The second, a US National Institutes of Health study involving 1,063 patients found that patients given remdesivir for 10 days recovered 4 days sooner than those given a placebo, but there was no significant difference in death rate between those who received remdesivir (7.1%) or placebo (11.9%) (hazard ratio, 0.70; 95% CI, 0.47 to 1.04). The current JAMA study was a continuation of that trial.

In a JAMA commentary that accompanied the current study, Erin McCreary, PharmD, and Derek Angus, MD, MPH, of the University of Pittsburgh School of Medicine said that the different results of the three RCTs could be partially attributed to study design. They added that future studies should address which patients could benefit the most from remdesivir, how long they should receive it, how they will benefit, and what the relative benefit is in patients who also receive dexamethasone or other corticosteroids.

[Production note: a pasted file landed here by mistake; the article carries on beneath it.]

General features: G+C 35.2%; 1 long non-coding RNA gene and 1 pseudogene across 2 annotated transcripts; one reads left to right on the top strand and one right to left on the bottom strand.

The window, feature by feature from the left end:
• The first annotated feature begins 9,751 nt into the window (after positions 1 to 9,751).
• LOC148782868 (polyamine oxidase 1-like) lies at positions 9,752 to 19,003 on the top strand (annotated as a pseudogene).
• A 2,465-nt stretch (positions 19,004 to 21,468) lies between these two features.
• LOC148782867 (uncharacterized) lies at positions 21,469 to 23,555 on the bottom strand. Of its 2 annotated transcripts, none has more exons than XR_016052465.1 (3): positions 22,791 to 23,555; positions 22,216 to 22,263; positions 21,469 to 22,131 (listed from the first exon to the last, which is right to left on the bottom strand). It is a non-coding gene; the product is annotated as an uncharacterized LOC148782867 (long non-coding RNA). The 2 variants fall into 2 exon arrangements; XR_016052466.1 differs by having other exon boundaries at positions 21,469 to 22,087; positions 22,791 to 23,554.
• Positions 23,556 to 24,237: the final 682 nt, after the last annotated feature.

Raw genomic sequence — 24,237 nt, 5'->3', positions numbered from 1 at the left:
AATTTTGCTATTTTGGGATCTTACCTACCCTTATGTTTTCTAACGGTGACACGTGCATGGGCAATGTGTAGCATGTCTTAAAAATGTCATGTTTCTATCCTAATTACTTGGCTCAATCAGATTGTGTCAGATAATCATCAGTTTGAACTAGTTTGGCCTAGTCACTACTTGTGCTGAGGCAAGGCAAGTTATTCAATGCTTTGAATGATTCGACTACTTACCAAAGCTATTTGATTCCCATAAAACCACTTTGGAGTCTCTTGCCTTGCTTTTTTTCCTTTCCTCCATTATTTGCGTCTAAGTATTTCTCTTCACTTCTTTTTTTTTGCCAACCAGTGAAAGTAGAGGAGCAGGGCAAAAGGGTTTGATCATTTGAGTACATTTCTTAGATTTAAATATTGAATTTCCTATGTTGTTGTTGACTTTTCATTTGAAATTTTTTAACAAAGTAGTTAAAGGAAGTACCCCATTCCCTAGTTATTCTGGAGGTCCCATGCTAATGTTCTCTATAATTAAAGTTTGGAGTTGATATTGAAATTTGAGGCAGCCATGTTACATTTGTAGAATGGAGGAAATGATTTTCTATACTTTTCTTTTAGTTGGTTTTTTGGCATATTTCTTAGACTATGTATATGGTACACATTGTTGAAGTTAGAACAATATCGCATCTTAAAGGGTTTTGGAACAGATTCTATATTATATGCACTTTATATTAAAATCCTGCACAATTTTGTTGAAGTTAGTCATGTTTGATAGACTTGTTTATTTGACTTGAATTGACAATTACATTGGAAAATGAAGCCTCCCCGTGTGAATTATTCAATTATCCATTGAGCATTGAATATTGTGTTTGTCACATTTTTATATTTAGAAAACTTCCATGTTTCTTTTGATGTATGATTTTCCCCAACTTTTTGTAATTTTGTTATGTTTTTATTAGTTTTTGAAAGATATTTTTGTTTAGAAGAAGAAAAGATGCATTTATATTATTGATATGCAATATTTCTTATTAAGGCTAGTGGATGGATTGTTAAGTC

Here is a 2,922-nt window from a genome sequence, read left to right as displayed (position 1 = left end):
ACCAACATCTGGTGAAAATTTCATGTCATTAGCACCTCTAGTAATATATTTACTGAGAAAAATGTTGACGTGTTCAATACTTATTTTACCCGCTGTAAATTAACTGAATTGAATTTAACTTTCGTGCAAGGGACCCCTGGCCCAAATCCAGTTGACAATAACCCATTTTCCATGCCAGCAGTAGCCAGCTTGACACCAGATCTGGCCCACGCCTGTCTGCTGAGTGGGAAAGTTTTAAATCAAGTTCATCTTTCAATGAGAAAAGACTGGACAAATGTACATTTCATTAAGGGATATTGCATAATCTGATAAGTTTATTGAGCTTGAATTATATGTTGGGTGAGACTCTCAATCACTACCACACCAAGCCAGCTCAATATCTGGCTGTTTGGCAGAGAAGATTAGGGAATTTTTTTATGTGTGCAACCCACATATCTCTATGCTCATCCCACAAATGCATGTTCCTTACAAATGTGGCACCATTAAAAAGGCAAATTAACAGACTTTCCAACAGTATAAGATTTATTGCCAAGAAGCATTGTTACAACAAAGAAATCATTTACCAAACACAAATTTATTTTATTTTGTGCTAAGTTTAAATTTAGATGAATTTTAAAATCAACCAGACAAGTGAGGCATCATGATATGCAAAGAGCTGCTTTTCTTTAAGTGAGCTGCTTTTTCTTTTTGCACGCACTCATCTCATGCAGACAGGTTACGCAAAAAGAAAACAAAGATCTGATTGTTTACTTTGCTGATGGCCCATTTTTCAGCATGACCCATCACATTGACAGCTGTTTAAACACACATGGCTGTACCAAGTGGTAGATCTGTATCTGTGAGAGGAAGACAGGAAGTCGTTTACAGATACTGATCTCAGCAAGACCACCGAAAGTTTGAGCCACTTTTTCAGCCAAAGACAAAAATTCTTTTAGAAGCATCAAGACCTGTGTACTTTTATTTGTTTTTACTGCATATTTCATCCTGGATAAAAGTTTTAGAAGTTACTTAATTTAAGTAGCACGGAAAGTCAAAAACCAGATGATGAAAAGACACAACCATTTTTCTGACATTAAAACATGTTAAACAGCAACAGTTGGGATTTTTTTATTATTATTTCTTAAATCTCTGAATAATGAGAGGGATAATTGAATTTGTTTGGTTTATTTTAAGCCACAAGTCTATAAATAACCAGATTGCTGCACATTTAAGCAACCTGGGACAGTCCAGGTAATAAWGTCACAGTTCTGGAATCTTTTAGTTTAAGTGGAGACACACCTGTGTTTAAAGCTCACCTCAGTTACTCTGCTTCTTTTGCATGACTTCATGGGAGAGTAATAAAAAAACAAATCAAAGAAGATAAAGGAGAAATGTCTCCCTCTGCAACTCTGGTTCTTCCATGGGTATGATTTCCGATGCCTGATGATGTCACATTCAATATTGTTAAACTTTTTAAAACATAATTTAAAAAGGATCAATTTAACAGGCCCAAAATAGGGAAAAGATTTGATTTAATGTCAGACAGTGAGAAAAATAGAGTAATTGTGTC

"Some of the RCT findings suggest remdesivir could improve recovery for many millions of individuals around the world who may be hospitalized with COVID-19," McCreary and Angus wrote. "However, the costs to produce and distribute remdesivir at such scale are considerable, and, most importantly, whether remdesivir offers incremental benefit over corticosteroids, which are widely available and inexpensive, is unknown." 

Small study of severe COVID shows promise

In contrast with the JAMA study, the Journal of Antimicrobial Chemotherapy yesterday published a small retrospective, observational study in Italy that found that remdesivir may have benefitted COVID-19 patients receiving mechanical ventilation.